- When you survey your relationships, do you find yourself surrounded by mostly people who need you?
- Do you ever find yourself making excuses for the people in your life?
- Do you avoid confronting your Loved One about their addiction?
- Do you measure your self-esteem by how much someone depends on you?
- Do you ever remind people where they would be without you?
If you answered ‘yes’ to some of the above questions we are not going tell you what to do but may suggest talking to a friend about it and reading a few books on the subject, or even asking your friend to attend an alanon, narconon or co-dependents anonymous meeting with you. Or are you in denial?
Part of enabling behaviour is the concept of denial. Denial is when family and friends refuse to recognise or refuse to admit to a problem. This does not only refer to substance abuse, denial is a defence mechanism that is utilised when an individual finds the truth of a situation too difficult to deal with. In this case, denial of substance abuse behaviour can mean that family and friends do not recognise how the behaviour is affecting work, school, relationships, or causing financial problems.
Most striking in the denial phenomenon is the enabler’s refusal to acknowledge the deterioration of the relationship he or she has with the substance abuser. In fact, quite often the denial mechanism will continue until it no longer can. Meaning, until something horrific occurs; the individual may refuse to acknowledge the problem.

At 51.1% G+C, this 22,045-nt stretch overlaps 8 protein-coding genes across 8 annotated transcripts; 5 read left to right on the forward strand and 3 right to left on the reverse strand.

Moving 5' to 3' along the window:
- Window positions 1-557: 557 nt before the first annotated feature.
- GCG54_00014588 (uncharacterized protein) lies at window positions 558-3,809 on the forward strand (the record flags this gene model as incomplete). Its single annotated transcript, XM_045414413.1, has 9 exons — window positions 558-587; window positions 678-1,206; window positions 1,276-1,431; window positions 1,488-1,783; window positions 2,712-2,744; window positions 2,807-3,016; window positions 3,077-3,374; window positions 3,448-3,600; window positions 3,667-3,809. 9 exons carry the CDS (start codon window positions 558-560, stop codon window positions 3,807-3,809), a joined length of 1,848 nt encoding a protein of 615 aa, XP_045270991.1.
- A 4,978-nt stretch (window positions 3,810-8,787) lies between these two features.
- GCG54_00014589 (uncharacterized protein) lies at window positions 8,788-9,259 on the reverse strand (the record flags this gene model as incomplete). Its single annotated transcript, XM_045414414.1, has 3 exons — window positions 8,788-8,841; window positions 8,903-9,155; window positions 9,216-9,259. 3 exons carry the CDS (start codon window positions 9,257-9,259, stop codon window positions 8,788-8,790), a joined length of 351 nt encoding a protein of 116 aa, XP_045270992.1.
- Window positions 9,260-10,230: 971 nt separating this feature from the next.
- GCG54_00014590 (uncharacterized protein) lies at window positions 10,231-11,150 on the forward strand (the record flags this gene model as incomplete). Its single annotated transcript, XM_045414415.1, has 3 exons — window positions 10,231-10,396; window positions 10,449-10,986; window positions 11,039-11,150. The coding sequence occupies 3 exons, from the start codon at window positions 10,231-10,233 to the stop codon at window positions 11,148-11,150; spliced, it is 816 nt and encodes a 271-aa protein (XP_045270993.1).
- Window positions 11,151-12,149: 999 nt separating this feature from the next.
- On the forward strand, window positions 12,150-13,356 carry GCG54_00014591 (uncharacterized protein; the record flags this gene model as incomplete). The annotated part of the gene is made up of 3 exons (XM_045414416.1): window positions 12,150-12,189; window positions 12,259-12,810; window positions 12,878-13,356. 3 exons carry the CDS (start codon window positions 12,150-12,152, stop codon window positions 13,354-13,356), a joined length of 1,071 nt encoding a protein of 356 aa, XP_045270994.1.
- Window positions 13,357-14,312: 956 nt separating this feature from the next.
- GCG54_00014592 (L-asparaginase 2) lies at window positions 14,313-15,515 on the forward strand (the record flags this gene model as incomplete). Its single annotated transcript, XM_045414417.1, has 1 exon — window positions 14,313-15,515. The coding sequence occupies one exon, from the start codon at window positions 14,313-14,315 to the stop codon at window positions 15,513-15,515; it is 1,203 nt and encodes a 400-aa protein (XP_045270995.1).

Many co-dependents, like other addicts, blame the people around them for their problem, or, more accurately, use them to deny their problem. ‘I’m not codependent, I just love them so much.’ ‘It’s just that they need so much help.’ ‘They couldn’t get along without me.’ Let’s face the facts…the needy people in your life need to learn to take care of themselves, take responsibility for their own problems and begin to solve them. If you’d stop bailing them out, they’d learn to handle life’s challenges, themselves. So, actually, you’re hurting them! (we’re not talking about a rare emergency situation…we’re talking about a lifestyle of neediness.) I remember how upset I was when, in my early 20’s, my mother told me to get a job and move out of her house. It was the best thing she could have done for me. I resented her for at least 5 years. If you can be as strong as my Mom with the habitually needy around you, you’re not co-dependent. Co-dependency, like any other addiction, is caused by a feeling of emptiness…a low self-esteem. Instead of a drug, a co-dependent uses the needs of others to make themselves feel whole. That’s why no one around them is allowed to recover…the co-dependent wouldn’t be needed.
Cure For Co-dependency
The only cures for co-dependency requires finding the genuine, healthy sources for a positive self-esteem, to replace the negative ones. You also have to learn how to ‘wean’ your needy people off of your help. This is a dysfunctional relationship, and often results in the ‘needy’ person abandoning the codependent. Although very painful, this is better for both people…forcing them to find better sources of fulfilment. It’s good for the co-dependent to find productive and fulfilling activities that don’t involve satisfying needy people. This can be done with sporting activities, art, school, etc. There are many ways to be productive without attachment to a chronically needy person.